Business

Pet insurance: The perils of inadequate cover

Carrie Daniel and dachshund
Image caption Carrie Daniel found that the vet's bills for Rufus were unexpectedly expensive

Life, buildings, contents, travel, health, phone - you name it, you can insure it.

Pet insurance is another option, but it looks as if many owners do not bother with it.

The Co-operative insurance firm calculates that 64% of people do not hold policies for their pets.

As a result, 29% of them end up putting off visits to the vet because of the cost.

So is it worth paying for cover?

Carrie Daniel is the proud owner of miniature dachshund Rufus.

When she bought him she took out insurance, so she would not have to worry about money if he ever became sick.

But when Rufus started limping and howling in pain, she found out that her cover was not sufficient.

He had ruptured a disc in his spine and needed emergency surgery.

By the time Carrie added up MRI scans, the operation and drugs, her bill came to £4,500.

"I thought I would be covered by my insurance policy, but no," she says.

"There was a cap of £2,500 per injury, so when I went flying past that, I had to pay the rest of it.

"I was absolutely devastated. I had to use all my savings, I just had to do it for Rufus," she adds.

'Constantly worried'

Carrie admits she only scanned through the small print when she took out her policy.

"There was obviously a more expensive option, but on what I earn I couldn't afford it," she says.

"It maybe didn't sink in as much as it should have, but I didn't think I would go past that limit.

"You can't think what's going to cost £2,500 or more on a dog," adds Carrie.

Since then, Carrie has found out that Rufus is likely to have the same injury again.

She says she is constantly worried about what she would do next time.

"I can't claim on anything to do with his back again, so whatever the cost was I'd have to pay for everything myself," she says.

"It really scares me because all my savings are gone," Carrie adds.

Cover varies

Pet insurance can be used for much more than paying vet bills.

Some policies will put up a reward if your pet goes missing, others cover property damage, and some even cover bereavement counselling for you if your animal dies.

There are hundreds of policies on the market and prices vary.

Specialist insurer Petplan says the right one depends on your pet's breed, age, gender and location.

For example, it charges anywhere between £120 and £360 a year for cats.

Petplan Director Neil Brettell says you get what you pay for.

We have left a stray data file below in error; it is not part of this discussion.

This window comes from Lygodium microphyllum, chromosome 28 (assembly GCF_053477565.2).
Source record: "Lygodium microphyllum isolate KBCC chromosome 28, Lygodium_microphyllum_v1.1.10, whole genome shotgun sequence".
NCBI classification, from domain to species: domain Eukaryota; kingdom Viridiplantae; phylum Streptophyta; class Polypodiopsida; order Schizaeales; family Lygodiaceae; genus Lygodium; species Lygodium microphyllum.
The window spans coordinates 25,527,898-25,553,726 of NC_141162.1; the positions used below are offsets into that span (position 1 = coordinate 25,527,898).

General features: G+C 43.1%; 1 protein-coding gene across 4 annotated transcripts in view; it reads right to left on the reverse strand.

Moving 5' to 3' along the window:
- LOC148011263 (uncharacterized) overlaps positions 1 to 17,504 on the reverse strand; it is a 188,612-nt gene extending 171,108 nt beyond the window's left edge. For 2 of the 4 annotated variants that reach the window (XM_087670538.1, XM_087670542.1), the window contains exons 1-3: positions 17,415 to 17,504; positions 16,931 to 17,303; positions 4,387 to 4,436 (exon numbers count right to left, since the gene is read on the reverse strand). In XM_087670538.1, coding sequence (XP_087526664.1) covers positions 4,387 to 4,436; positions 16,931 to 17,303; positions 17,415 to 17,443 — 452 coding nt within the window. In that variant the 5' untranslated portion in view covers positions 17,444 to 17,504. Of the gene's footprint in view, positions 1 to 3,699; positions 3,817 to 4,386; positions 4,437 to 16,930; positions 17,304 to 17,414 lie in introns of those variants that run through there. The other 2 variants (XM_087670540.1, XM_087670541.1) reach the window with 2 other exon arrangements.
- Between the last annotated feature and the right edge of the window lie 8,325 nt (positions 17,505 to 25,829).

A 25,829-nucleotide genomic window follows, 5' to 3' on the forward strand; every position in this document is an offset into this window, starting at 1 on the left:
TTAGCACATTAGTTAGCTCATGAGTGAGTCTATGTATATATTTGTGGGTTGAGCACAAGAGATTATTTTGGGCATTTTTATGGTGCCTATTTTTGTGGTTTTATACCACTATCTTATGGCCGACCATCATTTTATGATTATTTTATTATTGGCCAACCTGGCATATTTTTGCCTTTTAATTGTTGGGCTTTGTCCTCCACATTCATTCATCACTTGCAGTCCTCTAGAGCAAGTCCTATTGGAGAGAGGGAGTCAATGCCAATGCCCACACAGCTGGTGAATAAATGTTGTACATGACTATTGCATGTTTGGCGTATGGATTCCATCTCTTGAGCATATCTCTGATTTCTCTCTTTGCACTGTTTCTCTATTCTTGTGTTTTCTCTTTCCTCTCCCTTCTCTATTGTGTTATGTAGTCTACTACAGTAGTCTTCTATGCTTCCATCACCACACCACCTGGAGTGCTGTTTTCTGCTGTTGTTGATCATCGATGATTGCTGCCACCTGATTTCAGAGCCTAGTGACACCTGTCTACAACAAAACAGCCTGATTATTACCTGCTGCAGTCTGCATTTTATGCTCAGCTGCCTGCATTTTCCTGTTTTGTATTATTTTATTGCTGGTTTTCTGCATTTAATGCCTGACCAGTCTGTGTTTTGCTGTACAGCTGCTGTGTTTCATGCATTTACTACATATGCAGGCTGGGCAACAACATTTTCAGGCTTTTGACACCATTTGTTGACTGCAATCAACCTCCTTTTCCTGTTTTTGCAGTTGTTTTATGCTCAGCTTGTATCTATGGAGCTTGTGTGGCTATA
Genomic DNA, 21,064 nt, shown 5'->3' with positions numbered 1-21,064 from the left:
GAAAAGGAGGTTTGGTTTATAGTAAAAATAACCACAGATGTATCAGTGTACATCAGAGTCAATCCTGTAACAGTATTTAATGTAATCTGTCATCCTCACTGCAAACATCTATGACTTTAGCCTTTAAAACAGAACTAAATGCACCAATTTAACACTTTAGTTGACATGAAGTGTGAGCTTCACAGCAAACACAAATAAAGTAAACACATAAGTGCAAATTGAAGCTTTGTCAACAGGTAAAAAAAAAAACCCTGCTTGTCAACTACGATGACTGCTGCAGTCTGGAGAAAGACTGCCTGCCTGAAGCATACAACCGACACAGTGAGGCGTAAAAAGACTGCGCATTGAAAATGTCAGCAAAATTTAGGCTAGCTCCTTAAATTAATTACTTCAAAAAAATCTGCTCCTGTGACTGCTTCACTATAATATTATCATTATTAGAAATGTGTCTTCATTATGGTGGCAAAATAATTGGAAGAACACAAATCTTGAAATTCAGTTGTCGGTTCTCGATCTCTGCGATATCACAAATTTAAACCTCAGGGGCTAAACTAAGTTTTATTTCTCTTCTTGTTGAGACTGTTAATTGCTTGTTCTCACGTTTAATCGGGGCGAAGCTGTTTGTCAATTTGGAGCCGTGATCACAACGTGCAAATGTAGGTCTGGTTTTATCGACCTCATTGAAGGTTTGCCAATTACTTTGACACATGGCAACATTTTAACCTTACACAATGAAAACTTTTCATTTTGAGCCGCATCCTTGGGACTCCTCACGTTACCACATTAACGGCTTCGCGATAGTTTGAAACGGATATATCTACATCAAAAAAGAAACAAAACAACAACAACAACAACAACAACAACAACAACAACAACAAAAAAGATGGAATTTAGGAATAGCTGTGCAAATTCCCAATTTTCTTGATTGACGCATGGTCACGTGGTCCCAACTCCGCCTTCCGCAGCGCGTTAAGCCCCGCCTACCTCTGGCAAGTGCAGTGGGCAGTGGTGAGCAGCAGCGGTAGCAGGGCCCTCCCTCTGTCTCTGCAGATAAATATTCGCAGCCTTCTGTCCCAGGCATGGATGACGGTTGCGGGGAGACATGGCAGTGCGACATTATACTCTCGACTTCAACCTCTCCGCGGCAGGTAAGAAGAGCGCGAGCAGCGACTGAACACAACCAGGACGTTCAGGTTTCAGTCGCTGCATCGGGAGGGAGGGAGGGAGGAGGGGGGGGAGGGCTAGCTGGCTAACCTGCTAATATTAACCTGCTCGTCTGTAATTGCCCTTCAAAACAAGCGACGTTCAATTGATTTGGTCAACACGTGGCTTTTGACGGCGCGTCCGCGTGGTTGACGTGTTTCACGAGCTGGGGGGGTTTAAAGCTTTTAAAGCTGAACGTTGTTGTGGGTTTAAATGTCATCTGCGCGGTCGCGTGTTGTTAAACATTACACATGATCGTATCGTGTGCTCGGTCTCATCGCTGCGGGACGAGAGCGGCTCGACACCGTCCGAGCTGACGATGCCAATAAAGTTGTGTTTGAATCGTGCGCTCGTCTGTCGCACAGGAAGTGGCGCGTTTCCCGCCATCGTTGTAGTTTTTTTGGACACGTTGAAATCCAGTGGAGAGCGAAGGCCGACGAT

"If you're going to pay a cheaper price for a policy, the benefits that you get are not as much as if you're paying a higher price," he says.

"It may look as if you're saving money in the short term, but if your vet bills run away with you, a policy that costs more every month will probably pay out for most, if not all of those bills."

Set limits

Financial research company Defaqto says the most common type of pet insurance is known as "per condition".

Like Carrie's policy, it has a set limit on how much it will pay out for each condition or illness over the animal's entire life.

Once that limit has been reached, the owner has to find the cash.

Some 35% of cat owners and 34% of people with dogs go for this basic cover.

More expensive options tend to give you greater peace of mind, especially if your pet has a long-term condition like diabetes.

Neil Brettell says few pet owners realise how expensive their animals can be.

"We as a business are constantly trying to do a lot of work to make people aware of the expense of vet bills," he says.

"If it's a road traffic accident for example, a cat can easily cost you £1,500 or £2,000.

"At the end of the day, it's what is right for the customers and their finances at that time - some cover is better than no cover at all," he adds.

Ask in advance

Neil Brettell's advice is for owners to take their animal to their vets before they take out insurance.

Image caption A vet should check your pet before you buy insurance, advises Neil Brettell

Vets can offer advice on what kind of illnesses certain breeds tend to get, and so suggest the right level of cover.

Another idea is to put by a certain amount of money in a bank account every month, so if your pet does get sick, you have some funds to fall back on.

It is also worth remembering that some pet owners who are on benefits, and who cannot afford vet bills, could be eligible for free treatment from the UK's largest veterinary charity, PDSA.

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